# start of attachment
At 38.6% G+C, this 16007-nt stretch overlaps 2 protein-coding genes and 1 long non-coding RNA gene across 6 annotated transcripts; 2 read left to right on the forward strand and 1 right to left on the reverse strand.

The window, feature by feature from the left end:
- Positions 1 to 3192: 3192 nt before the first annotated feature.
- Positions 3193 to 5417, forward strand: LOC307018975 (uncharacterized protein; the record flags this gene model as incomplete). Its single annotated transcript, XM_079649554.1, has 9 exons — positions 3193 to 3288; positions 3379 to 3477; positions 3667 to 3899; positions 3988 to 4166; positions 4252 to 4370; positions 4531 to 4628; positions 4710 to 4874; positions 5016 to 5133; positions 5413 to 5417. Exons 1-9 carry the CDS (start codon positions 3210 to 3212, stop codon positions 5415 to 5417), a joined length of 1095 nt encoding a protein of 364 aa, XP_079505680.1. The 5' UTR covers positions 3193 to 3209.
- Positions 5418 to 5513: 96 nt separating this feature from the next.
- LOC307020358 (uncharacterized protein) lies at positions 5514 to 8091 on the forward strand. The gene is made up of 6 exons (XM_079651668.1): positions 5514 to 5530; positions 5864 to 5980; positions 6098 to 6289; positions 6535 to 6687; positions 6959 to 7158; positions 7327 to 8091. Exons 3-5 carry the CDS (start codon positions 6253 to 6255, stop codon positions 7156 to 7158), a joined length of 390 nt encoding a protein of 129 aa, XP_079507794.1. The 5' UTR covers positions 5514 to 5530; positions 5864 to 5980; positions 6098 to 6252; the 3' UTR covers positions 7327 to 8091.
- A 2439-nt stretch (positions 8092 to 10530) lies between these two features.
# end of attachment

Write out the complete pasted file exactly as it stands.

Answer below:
At 38.6% G+C, this 16007-nt stretch overlaps 2 protein-coding genes and 1 long non-coding RNA gene across 6 annotated transcripts; 2 read left to right on the forward strand and 1 right to left on the reverse strand.

The window, feature by feature from the left end:
- Positions 1 to 3192: 3192 nt before the first annotated feature.
- Positions 3193 to 5417, forward strand: LOC307018975 (uncharacterized protein; the record flags this gene model as incomplete). Its single annotated transcript, XM_079649554.1, has 9 exons — positions 3193 to 3288; positions 3379 to 3477; positions 3667 to 3899; positions 3988 to 4166; positions 4252 to 4370; positions 4531 to 4628; positions 4710 to 4874; positions 5016 to 5133; positions 5413 to 5417. Exons 1-9 carry the CDS (start codon positions 3210 to 3212, stop codon positions 5415 to 5417), a joined length of 1095 nt encoding a protein of 364 aa, XP_079505680.1. The 5' UTR covers positions 3193 to 3209.
- Positions 5418 to 5513: 96 nt separating this feature from the next.
- LOC307020358 (uncharacterized protein) lies at positions 5514 to 8091 on the forward strand. The gene is made up of 6 exons (XM_079651668.1): positions 5514 to 5530; positions 5864 to 5980; positions 6098 to 6289; positions 6535 to 6687; positions 6959 to 7158; positions 7327 to 8091. Exons 3-5 carry the CDS (start codon positions 6253 to 6255, stop codon positions 7156 to 7158), a joined length of 390 nt encoding a protein of 129 aa, XP_079507794.1. The 5' UTR covers positions 5514 to 5530; positions 5864 to 5980; positions 6098 to 6252; the 3' UTR covers positions 7327 to 8091.
- A 2439-nt stretch (positions 8092 to 10530) lies between these two features.